LloydsPharmacy Clinical Homecare currently treats 400 patients with 12 different rare diseases. Rene Sonders, lead nurse for rare disorders, talks about how less-common conditions impact people’s lives and highlights the importance of raising awareness.
If you asked someone what the first thing that came into their mind was when you said February, they’d probably say Valentine’s or Pancake Day. If you also asked that same person if they’d heard of Atypical Hemolytic Uremic Syndrome or Hypophosphatasia, they’d most likely say no.
February isn’t just the month for showing our loved ones how much they mean to us or deliberating over what topping to have on our pancakes. It’s also the month of Rare Disease Day, an event where patients can come together to be heard, support one another and raise awareness of their rare conditions. It takes place every year, on the last day in February because it’s a month with an unusual amount of days, 2020 being particularly significant with it being a leap year.
For a disease to be categorised as rare, less than one person in a population of 2000 must be diagnosed with it. There are currently between 6,000 and 8,000 known rare diseases. In the UK, this means that any one condition could affect up to 30,000 people, but most of these disorders will be much less common. Some only impact a small minority, or even a single person in the whole of the UK.
Imagine how you would feel if you were diagnosed with a condition you’d never heard of, that there’s no cure for and that no one else, or only a handful of other people have? Then combine that with the fact it may have taken you up to five years to be diagnosed after multiple misdiagnoses. That’s the reality the patients we treat have had to face, a lot of which are children. Naturally it’s worrying and frustrating, not only for the individual but also for their loved ones. There are also very few people who can understand what that person’s going through which can leave them feeling isolated and scared. Our nurses are there to help support these people when they’re feeling at their most vulnerable.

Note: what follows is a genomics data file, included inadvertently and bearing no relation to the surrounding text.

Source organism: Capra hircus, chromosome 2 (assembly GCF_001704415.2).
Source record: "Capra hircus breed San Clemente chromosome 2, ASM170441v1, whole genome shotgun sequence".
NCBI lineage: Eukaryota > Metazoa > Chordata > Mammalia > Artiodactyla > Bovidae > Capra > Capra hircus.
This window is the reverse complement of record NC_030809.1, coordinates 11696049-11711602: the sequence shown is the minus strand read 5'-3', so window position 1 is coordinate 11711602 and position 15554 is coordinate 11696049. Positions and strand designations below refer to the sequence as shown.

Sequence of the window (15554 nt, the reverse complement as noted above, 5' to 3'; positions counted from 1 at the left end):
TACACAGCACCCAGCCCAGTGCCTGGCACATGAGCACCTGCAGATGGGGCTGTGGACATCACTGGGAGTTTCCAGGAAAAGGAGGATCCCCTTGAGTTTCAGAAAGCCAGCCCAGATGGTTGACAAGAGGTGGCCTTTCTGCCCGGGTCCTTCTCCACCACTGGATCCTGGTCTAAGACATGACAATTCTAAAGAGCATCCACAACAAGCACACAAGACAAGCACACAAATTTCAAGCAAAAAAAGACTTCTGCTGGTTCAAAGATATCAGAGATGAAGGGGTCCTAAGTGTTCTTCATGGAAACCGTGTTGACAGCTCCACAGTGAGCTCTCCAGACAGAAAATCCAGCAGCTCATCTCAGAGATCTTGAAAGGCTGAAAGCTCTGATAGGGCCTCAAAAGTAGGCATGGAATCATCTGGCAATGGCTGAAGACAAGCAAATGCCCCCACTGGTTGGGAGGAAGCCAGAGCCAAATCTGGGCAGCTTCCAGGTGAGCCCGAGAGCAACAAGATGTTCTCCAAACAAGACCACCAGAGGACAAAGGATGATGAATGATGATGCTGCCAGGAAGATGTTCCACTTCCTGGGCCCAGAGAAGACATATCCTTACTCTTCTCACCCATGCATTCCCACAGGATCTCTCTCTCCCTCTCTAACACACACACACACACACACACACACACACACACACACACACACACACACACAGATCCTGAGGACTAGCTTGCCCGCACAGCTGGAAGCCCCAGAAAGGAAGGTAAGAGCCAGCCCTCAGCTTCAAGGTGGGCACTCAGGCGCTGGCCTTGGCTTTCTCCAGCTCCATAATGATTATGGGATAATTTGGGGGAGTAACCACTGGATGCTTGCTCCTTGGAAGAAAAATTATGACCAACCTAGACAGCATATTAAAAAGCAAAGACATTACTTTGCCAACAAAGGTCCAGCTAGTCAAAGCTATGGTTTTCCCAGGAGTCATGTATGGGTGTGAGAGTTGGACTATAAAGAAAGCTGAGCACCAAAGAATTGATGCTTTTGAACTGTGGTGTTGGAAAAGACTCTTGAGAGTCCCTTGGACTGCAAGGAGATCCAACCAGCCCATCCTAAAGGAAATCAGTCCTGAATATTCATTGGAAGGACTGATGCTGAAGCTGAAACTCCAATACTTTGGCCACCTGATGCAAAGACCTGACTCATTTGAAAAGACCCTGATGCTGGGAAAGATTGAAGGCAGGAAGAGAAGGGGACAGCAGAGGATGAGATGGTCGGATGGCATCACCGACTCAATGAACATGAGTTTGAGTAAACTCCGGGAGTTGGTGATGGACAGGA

It will come as no surprise that a patient’s quality of life is affected by the lack or loss of autonomy due to the chronic, progressive, degenerative, and frequently life-threatening aspects of the disease they’re living with. During my 13 years specialising in rare disorders, I’ve provided treatment to patients in their homes on a regular basis and witnessed first-hand the difference it can make to their day to day lives. But it isn’t just the clinical aspect of the care we provide as nurses that helps to positively impact their well-being. Simply lending an ear and being empathetic goes along way too. Being able to help people to feel better, both physically and mentally, is a privilege and is what made me want to become a nurse.
In my role now, I provide clinical expertise to a fantastic team of nurses and patient coordinators who are responsible for providing treatment and support to 400 people living with 12 different rare diseases. Our patient coordinators ensure the right medicines and equipment are delivered on time whilst our nurses deliver vital treatment to patients in the comfort of their own home. They will spend anywhere between 30 minutes to 6 hours with them on each visit, with some patients needing to see a nurse every week and others only once a month. The care we provide ranges from simply delivering medicines to providing 5-6 hour long IV infusions with costs of treatments varying from £1,000 to in excess of £30,000.
As part of our Year of the Nurse activities and in order to increase awareness of rare diseases, I am running workshops and will be sending out a fact sheet to all colleagues across our family of businesses.
Saturday 29th February is an opportunity for the 350 million people living with a rare disease globally to unite with a common purpose. The more that people living with these conditions share their personal experiences the less alone others will feel, which includes the patients we care for.
To find out more about Rare Disease Day click here.
Rare is Many, Rare is Strong, Rare is Proud